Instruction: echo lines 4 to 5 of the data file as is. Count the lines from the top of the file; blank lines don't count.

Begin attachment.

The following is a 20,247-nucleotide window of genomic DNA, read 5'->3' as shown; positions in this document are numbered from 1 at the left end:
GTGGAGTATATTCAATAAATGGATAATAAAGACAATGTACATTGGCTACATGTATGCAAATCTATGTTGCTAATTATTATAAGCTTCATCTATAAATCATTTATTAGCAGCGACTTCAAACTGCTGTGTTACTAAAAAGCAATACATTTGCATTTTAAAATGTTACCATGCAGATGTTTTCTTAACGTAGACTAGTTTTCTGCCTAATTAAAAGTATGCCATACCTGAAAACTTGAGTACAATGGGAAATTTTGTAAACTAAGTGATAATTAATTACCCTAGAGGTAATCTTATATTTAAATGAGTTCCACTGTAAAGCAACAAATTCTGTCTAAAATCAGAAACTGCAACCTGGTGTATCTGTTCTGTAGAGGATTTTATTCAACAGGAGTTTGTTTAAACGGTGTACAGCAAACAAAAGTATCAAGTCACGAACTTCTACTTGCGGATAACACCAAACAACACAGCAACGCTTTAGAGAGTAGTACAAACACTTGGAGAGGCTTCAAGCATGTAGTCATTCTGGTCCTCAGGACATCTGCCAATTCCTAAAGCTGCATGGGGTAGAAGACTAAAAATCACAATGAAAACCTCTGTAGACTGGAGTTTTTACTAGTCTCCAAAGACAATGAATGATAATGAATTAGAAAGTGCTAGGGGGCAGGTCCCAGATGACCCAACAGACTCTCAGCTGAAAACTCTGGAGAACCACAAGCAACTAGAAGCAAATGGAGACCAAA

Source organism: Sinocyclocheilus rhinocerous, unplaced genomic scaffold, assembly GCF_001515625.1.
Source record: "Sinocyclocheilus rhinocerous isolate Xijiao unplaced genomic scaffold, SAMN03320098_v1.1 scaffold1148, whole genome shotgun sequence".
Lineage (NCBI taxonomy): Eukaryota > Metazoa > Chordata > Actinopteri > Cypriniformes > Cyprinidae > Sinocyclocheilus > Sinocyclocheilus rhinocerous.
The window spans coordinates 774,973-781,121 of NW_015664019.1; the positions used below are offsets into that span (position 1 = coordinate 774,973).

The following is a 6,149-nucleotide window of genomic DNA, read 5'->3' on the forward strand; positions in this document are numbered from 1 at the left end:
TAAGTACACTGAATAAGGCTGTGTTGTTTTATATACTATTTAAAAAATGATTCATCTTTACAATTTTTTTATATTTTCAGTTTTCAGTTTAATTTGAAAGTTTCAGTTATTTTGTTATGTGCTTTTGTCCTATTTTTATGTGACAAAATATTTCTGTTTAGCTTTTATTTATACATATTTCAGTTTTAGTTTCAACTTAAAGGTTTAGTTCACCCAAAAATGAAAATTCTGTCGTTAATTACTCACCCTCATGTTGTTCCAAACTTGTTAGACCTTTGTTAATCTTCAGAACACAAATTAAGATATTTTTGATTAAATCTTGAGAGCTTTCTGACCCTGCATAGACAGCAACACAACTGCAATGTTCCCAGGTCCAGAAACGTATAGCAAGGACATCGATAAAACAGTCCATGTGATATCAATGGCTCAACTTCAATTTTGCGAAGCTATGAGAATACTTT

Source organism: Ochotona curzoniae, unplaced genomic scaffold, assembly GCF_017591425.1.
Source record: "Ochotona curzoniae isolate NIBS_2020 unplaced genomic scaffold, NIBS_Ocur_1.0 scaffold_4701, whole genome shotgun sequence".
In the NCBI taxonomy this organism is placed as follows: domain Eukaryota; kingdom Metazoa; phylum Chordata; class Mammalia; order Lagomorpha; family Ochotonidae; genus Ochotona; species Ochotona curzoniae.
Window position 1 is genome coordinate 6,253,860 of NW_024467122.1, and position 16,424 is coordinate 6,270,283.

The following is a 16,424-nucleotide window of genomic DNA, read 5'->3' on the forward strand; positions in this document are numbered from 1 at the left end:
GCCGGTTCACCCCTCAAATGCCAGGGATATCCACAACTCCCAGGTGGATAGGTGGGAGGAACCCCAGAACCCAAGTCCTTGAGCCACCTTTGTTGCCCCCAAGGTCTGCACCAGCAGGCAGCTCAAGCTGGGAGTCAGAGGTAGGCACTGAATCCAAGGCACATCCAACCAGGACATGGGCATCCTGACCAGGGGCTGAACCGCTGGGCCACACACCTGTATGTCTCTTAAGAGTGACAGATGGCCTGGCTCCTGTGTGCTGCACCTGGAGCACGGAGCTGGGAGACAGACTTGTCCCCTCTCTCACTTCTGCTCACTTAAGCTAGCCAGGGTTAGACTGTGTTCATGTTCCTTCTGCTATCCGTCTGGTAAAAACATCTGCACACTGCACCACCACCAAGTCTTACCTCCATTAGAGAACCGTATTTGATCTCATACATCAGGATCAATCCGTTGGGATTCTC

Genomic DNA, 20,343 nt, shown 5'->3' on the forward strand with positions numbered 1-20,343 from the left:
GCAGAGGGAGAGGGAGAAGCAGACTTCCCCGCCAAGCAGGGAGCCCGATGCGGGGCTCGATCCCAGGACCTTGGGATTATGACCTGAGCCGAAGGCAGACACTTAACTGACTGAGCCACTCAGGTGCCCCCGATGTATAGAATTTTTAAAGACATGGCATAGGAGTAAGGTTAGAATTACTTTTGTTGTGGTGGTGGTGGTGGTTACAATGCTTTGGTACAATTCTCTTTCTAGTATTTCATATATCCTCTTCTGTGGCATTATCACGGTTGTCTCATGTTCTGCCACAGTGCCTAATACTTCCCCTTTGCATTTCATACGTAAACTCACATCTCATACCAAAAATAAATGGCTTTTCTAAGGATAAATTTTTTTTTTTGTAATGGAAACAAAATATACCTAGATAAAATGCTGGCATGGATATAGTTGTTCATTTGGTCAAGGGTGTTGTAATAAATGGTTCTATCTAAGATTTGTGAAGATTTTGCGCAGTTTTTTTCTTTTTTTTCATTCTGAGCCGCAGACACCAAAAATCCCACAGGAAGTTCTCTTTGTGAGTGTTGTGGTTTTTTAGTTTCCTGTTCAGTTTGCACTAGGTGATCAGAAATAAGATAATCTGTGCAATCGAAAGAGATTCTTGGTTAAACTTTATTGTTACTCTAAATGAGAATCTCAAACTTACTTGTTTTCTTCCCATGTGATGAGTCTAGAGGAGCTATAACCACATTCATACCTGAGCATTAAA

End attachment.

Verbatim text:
Source record: "Sinocyclocheilus rhinocerous isolate Xijiao unplaced genomic scaffold, SAMN03320098_v1.1 scaffold1148, whole genome shotgun sequence".
Lineage (NCBI taxonomy): Eukaryota > Metazoa > Chordata > Actinopteri > Cypriniformes > Cyprinidae > Sinocyclocheilus > Sinocyclocheilus rhinocerous.